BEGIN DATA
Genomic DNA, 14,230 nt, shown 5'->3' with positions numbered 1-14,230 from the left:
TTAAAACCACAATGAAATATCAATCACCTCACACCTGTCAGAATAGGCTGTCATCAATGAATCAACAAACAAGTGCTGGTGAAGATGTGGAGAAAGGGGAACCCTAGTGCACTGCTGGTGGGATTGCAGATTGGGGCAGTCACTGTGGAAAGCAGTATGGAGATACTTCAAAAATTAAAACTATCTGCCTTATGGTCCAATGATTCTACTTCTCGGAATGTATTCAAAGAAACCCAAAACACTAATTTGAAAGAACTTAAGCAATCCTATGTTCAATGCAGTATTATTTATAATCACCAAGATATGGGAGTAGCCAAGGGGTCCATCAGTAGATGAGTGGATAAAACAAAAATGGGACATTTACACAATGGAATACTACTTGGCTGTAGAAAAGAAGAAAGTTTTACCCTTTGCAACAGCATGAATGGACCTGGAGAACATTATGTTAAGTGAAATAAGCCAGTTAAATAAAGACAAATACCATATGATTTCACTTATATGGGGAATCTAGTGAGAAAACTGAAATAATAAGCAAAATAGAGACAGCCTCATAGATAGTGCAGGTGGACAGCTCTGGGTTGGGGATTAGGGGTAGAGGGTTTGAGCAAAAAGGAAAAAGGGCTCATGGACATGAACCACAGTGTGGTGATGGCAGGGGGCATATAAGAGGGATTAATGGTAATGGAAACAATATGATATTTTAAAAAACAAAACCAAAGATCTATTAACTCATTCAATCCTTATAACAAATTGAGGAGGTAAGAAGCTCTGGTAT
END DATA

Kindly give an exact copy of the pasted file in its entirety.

Genomic DNA, 14,230 nt, shown 5'->3' with positions numbered 1-14,230 from the left:
TTAAAACCACAATGAAATATCAATCACCTCACACCTGTCAGAATAGGCTGTCATCAATGAATCAACAAACAAGTGCTGGTGAAGATGTGGAGAAAGGGGAACCCTAGTGCACTGCTGGTGGGATTGCAGATTGGGGCAGTCACTGTGGAAAGCAGTATGGAGATACTTCAAAAATTAAAACTATCTGCCTTATGGTCCAATGATTCTACTTCTCGGAATGTATTCAAAGAAACCCAAAACACTAATTTGAAAGAACTTAAGCAATCCTATGTTCAATGCAGTATTATTTATAATCACCAAGATATGGGAGTAGCCAAGGGGTCCATCAGTAGATGAGTGGATAAAACAAAAATGGGACATTTACACAATGGAATACTACTTGGCTGTAGAAAAGAAGAAAGTTTTACCCTTTGCAACAGCATGAATGGACCTGGAGAACATTATGTTAAGTGAAATAAGCCAGTTAAATAAAGACAAATACCATATGATTTCACTTATATGGGGAATCTAGTGAGAAAACTGAAATAATAAGCAAAATAGAGACAGCCTCATAGATAGTGCAGGTGGACAGCTCTGGGTTGGGGATTAGGGGTAGAGGGTTTGAGCAAAAAGGAAAAAGGGCTCATGGACATGAACCACAGTGTGGTGATGGCAGGGGGCATATAAGAGGGATTAATGGTAATGGAAACAATATGATATTTTAAAAAACAAAACCAAAGATCTATTAACTCATTCAATCCTTATAACAAATTGAGGAGGTAAGAAGCTCTGGTAT